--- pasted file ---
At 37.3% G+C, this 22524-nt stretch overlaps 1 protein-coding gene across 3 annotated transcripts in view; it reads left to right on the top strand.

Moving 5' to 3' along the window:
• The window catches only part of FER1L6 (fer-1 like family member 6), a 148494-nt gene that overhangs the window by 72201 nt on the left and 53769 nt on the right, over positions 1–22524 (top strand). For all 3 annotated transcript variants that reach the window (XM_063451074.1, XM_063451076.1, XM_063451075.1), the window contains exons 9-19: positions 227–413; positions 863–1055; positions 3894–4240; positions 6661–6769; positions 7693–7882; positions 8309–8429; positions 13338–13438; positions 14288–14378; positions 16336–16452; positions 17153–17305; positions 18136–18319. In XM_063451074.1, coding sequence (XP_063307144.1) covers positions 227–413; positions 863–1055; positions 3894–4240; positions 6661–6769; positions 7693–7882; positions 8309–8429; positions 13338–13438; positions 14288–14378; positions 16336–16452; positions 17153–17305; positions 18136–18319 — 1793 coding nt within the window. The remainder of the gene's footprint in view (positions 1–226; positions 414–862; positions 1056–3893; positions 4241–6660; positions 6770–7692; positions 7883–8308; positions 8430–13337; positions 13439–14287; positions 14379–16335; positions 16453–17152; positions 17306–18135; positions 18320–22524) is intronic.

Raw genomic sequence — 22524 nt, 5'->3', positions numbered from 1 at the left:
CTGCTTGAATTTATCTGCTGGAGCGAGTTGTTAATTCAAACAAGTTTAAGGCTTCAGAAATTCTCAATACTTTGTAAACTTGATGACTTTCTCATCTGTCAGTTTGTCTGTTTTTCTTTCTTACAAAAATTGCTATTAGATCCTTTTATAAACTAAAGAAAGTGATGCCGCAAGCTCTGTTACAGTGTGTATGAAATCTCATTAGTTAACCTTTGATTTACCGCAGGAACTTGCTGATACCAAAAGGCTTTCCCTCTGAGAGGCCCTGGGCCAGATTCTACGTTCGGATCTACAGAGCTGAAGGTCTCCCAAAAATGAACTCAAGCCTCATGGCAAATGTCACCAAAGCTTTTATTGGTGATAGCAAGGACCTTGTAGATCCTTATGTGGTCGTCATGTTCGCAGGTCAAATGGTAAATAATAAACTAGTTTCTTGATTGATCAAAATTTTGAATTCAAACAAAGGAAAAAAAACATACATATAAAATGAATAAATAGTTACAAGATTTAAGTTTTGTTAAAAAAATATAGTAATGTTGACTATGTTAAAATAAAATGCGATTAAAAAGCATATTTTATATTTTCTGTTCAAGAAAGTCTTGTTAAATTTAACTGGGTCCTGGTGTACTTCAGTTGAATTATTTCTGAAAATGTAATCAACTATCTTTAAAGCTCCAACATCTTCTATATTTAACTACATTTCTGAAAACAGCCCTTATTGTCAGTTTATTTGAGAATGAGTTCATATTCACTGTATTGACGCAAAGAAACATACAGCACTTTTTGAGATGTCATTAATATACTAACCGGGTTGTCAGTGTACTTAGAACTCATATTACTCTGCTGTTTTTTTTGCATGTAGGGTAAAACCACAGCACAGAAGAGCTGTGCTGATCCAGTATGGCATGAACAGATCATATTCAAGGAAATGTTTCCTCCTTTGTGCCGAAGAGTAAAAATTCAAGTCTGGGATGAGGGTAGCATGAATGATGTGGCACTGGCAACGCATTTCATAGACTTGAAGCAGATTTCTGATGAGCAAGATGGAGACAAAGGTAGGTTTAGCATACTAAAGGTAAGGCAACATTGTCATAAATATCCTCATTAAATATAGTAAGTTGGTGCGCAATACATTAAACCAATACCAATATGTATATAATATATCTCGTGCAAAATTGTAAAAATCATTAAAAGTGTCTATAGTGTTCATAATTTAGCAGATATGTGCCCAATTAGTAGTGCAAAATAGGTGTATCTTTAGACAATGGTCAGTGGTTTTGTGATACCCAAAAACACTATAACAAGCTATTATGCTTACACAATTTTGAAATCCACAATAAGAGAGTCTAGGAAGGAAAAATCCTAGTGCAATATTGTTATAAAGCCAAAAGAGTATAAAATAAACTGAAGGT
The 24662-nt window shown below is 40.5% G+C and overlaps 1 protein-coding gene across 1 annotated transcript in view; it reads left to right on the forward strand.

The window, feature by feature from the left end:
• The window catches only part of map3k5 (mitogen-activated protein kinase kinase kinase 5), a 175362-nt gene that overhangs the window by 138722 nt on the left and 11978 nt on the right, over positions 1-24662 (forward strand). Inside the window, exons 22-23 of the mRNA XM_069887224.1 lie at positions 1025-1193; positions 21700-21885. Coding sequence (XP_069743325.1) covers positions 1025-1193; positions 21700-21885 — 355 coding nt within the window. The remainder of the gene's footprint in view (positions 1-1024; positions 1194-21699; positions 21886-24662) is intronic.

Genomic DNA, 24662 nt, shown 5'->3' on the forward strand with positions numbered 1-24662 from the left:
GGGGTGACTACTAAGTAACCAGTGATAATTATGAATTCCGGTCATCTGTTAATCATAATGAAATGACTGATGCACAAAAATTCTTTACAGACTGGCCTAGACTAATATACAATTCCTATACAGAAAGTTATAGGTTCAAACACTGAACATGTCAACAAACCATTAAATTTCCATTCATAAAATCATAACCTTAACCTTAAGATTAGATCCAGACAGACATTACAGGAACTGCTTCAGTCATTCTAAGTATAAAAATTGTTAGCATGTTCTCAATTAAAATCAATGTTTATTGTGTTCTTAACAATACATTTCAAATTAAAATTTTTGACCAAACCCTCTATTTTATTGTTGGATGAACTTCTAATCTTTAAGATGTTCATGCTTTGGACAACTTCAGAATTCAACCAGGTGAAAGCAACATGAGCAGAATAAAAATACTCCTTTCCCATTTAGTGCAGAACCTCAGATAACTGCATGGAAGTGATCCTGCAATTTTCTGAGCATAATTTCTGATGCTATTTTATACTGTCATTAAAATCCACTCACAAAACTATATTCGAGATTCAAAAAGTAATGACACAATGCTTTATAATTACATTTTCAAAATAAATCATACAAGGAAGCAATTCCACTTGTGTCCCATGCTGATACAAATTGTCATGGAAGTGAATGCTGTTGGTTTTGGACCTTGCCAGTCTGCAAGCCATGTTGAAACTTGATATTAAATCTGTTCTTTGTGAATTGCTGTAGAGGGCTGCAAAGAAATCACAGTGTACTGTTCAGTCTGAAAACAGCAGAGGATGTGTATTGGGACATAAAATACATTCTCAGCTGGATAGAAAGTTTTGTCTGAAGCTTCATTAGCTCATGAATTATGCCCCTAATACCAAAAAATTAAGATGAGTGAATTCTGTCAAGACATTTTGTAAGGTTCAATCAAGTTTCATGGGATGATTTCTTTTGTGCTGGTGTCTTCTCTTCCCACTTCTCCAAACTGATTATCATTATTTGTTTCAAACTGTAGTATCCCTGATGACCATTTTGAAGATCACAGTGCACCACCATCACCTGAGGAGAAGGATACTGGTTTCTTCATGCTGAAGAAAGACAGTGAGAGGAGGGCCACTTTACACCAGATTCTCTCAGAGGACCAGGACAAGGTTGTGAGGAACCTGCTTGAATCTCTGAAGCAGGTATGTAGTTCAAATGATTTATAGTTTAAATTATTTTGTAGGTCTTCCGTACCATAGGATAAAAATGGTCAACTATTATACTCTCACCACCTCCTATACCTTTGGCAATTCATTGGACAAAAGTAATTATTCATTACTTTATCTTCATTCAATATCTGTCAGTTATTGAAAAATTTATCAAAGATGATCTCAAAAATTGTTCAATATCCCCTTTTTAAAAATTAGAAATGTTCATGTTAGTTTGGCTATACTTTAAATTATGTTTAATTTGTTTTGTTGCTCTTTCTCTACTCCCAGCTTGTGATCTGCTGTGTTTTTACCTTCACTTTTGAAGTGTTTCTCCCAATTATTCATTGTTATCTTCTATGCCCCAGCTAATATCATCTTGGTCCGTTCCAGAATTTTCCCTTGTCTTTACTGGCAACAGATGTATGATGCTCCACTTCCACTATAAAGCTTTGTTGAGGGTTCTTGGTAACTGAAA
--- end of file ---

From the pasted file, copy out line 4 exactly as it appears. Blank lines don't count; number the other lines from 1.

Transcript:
Raw genomic sequence — 22524 nt, 5'->3', positions numbered from 1 at the left: